The DC commands are very fast but they are only valid at DC. They are based on the Greenhouse/Grover formulation. Let's calculate the high frequency behavior. First, though, let's turn on the timing feature of ASITIC to time a typical run:

 
ASITIC> timing

Turning ON Timer Mode.

ASITIC>  pix a 2

lambda = 37500.00, delta =  1.95

maxL = 1875.00, maxT =  1.56, maxW =  1.56
Performing Analysis at 2.00 GHz
Generating capacitance matrix (105x105)...
Generating inductance matrix (126x126)..
Inverting matrix......
Ind Timing:  tot =  1045, setup =    08, fill =   762
           invert =   266, reduce =    05, eddy =    00
Calc Times (ms):  total =  1378, cap =   309, ind =  1063, node =    05
Pi Model at f=2.00 GHz:  Q = 7.02, 7.16, 8.20
L  =  4.06 nH	R  =  5.29
Cs1=   104 fF	Rs1=   638
Cs2=    97 fF	Rs2=   710	f_res =  7.74GHz
The pix command extracts a pi model for the device at the requested frequency. Observe that the AC inductance is slightly lower than the DC value. The resistance, though, is much higher. By default the back of the substrate is assumed to be a perfect ground. ASITIC reports the capacitance to ground from the input and output port of the device at around 100 fF. These are lossy capacitors with series resistance of 638 and 710 ohms since the substrate currents must travel through two lossy substrate layers before reaching the back plane.

The commands still execute quickly. On my laptop the total analysis time was just over one second. The compuation has three separate phases, the capacitance matrix calculation (309 msec), the inductance matrix calculation (1063 msec), and the nodal analysis (5 msec).

Let's provide a shorter path to ground by employing a substrate tap near the structure. To do this we create a rectangle on metal layer MSUB which is placed inside the substrate:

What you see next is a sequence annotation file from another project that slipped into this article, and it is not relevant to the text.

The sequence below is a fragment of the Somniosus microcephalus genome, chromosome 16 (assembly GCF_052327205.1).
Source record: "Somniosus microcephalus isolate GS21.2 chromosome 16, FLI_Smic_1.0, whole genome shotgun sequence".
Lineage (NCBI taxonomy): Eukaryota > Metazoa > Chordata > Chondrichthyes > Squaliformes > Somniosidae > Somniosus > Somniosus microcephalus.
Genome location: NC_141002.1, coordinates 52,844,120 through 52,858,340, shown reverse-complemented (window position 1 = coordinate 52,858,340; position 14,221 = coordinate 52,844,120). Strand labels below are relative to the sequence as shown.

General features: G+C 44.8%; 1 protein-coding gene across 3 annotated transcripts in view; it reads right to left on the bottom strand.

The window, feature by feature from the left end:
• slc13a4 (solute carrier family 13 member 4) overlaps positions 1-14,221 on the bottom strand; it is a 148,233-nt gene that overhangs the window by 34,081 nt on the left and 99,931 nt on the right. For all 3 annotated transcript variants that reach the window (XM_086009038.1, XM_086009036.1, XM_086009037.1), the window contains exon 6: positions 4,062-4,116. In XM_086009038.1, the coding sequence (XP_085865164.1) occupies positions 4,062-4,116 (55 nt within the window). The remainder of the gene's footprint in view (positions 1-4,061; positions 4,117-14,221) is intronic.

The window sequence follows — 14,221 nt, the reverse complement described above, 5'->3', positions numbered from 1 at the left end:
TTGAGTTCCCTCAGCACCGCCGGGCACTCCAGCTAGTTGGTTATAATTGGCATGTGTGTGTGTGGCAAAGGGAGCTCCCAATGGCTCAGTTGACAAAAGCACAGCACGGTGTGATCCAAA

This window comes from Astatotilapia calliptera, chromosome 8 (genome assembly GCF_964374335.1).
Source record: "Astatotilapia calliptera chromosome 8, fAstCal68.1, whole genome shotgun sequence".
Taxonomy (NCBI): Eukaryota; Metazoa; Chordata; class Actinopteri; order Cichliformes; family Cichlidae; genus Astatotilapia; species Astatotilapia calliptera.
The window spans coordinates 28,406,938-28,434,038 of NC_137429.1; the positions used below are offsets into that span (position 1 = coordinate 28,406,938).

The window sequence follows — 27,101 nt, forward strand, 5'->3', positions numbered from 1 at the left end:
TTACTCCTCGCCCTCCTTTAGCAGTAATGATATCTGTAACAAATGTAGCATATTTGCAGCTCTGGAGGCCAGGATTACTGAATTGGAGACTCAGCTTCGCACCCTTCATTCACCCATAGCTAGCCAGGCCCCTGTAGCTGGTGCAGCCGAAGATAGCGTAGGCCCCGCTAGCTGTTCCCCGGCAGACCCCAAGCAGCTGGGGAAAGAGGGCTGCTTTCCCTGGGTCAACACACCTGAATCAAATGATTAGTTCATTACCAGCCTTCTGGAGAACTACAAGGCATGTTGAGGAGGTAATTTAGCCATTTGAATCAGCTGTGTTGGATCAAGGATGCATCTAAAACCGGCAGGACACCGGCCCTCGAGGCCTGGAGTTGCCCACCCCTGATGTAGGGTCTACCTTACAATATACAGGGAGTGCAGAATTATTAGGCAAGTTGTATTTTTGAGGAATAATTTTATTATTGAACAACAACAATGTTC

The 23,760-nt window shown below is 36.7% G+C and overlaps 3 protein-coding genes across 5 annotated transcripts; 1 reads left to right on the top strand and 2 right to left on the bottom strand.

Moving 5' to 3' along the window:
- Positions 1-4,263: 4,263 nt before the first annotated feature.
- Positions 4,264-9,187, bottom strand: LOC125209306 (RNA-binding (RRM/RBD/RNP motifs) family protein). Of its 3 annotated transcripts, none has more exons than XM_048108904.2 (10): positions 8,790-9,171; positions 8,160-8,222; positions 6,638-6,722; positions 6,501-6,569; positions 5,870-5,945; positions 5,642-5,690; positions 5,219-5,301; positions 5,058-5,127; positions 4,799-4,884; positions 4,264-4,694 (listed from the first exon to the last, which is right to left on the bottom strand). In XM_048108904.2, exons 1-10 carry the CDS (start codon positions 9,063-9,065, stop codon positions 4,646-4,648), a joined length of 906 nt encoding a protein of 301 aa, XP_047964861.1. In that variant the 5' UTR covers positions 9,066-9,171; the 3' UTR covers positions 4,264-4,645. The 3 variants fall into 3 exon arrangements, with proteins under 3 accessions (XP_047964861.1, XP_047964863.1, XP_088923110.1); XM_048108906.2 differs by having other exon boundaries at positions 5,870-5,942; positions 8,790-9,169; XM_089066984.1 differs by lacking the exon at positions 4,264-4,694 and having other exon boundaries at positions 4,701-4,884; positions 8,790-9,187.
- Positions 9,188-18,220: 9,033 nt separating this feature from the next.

ASITIC>  wire name=gnd len=200 wid=20 xorg=180 yorg=180 metal=msub
ASITIC>  pix a 2 gnd


lambda = 37500.00, delta =  1.95

maxL = 1875.00, maxT =  1.56, maxW =  1.56
Performing Analysis at 2.00 GHz
Generating capacitance matrix (115x115)...
Generating inductance matrix (126x126)..
Inverting matrix......
Pi Model at f=2.00 GHz:  Q = 7.47, 7.51, 8.20
L  =  3.99 nH   R  =  5.58
Cs1=   115 fF   Rs1=   127
Cs2=   106 fF   Rs2=   153      f_res = 10.18GHz
Note that the substrate tap decreased the substrate resistance value substantially. This impacted the quality factor of the device. You can create more elaborate grounding structures such as a ring:

ASITIC>  del gnd
ASITIC>  sq name=halo len=200 wid=200 w=20 n=1 xorg=180 yorg=180 s=10 metal=msub
ASITIC>  mv halo 5 5
ASITIC>  pix a 2 halo

lambda = 37500.00, delta =  1.95

maxL = 1875.00, maxT =  1.56, maxW =  1.56
Performing Analysis at 2.00 GHz
Generating capacitance matrix (141x141)...
Generating inductance matrix (126x126)..
Inverting matrix......
Pi Model at f=2.00 GHz:  Q = 7.85, 7.81, 8.20
L  =  3.98 nH   R  =  5.83
Cs1=   117 fF   Rs1=  13.2
Cs2=   108 fF   Rs2=  29.5      f_res =  7.39GHz